Despite such pedagogical concerns, our scholarship (my own included) still remains invested in such discoveries, and other sources have also explored the role of the Morleys in Austen’s life.
According to an article published in Persuasions in 1992 by Chris Viveash, Lord and Lady Morley did have associations with the Austens, at least in that Jane knew about their scandalous history, and that her brother Henry claimed an acquaintance with them.
John Parker was originally entitled Lord Boringdon, an inheritance he garnered at the age of 16. Lord Boringdon engaged in several scandalous love affairs that resulted in three illegitimate children prior to getting married; he then continued his adulterous ways and produced bastards after marriage as well. His marriage to Lady Augusta Fane (1804-1809) broke off when Lord Boringdon’s scandalous behavior became known in Society, an event that justified the Lady to leave him for her own lover in turn, whom she married after the Boringdons’ divorce.
As it so happens, Princess Charlotte believed that this first wife, Lady Augusta, was the authoress of Austen’s Sense and Sensibility.
This scandal transpired before Boringdon married his second wife, Frances Talbot, in 1809. Frances seems to have straightened him out: the Boringdons returned in good form to society and Frances helped to raise the many children whom her husband had produced over the years. Lord Boringdon was given the title Earl of Morley in 1815 for services rendered to the crown. As Viveash explains, both of Austen’s first publications were credited to the Boringdon household:
“Since Sense and Sensibility, together with Pride and Prejudice, had also been attributed to Frances, Lady Morley, Lord Morley will be remembered as the only man to have had two wives, each of whom is credited with having written one or more of Jane Austen’s novels.”
In 1815, Jane Austen asked her publisher John Murray to deliver a copy of Emma to Lady Morley. We do not know the reasons behind her request, but the two women had a brief exchange of letters afterwards.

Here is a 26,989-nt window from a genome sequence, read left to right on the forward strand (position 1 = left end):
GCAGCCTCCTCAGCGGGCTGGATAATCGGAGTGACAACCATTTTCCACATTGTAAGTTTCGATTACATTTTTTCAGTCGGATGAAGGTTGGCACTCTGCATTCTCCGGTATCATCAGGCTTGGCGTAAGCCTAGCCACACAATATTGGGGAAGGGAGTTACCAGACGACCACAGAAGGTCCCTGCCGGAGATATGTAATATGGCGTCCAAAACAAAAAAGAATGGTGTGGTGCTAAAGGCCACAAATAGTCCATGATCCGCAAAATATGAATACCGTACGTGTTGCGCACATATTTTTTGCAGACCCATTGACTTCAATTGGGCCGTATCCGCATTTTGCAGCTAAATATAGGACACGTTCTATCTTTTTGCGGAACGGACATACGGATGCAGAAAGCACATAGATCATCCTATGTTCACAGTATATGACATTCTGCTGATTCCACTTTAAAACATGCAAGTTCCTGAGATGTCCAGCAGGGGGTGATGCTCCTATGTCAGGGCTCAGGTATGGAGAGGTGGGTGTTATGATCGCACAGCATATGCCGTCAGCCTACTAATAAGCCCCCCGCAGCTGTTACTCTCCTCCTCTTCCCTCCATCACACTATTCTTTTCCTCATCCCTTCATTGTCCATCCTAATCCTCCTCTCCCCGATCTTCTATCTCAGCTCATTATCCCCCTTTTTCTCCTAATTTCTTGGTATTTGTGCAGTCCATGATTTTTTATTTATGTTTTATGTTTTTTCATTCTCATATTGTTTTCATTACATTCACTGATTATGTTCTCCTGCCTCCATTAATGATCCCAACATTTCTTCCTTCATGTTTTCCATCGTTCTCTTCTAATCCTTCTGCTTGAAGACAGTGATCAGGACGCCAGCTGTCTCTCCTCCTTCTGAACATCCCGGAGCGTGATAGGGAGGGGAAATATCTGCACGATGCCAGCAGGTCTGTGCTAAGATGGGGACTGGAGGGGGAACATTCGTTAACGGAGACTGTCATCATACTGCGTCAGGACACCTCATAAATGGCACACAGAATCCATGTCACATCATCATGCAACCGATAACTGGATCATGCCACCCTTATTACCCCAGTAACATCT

In Viveash’s assessment, the association seems to end there. But critic Clive Caplan suggests that a “quite close” relationship indeed formed between the Austens and the Boringdons, through Jane’s brother Henry.
In the first decade of the 1800s, Henry established several army agencies, by which he acted as a middleman between the paymaster general and the paymaster of a regiment—a frowned-upon occupation due to the many illicit transactions that often exchanged hands through such outlets.
In 1808, Henry established one of his agencies for the North Devon Militia, for which John Parker, Lord Boringdon, served as its Colonel. According to Caplan, the families became intimate:
“Henry gave drawing lessons to Boringdon’s sister; the Boringdons both read Pride and Prejudice in 1813; and the peer was suspected of being Mr. Darcy.”
Suspected by whom, however, we do not find out; Caplan glosses over this brief allusion without any further note.
Few critics seem to have taken up the mantle of this allusion, until now. Quite frankly, what Dr. Law’s new book will offer us when it is released this summer will probably do little to advance Austen scholarship, but it may do much to reignite a hunger that Janeites have long expressed. Law’s search for the “true” identity of both an author and her characters reveals a desire we all seem to have, at least to some degree, but one for which we should exhibit at least some measure of caution. We have to show our students, after all, that not everything can be correlated to reality television.
Maybe one day that ideal letter–the “concrete evidence” that Dr. Law hopes for–will eventually turn up to tell us who the real Mr. Darcy was. But to be honest: I hope it never does.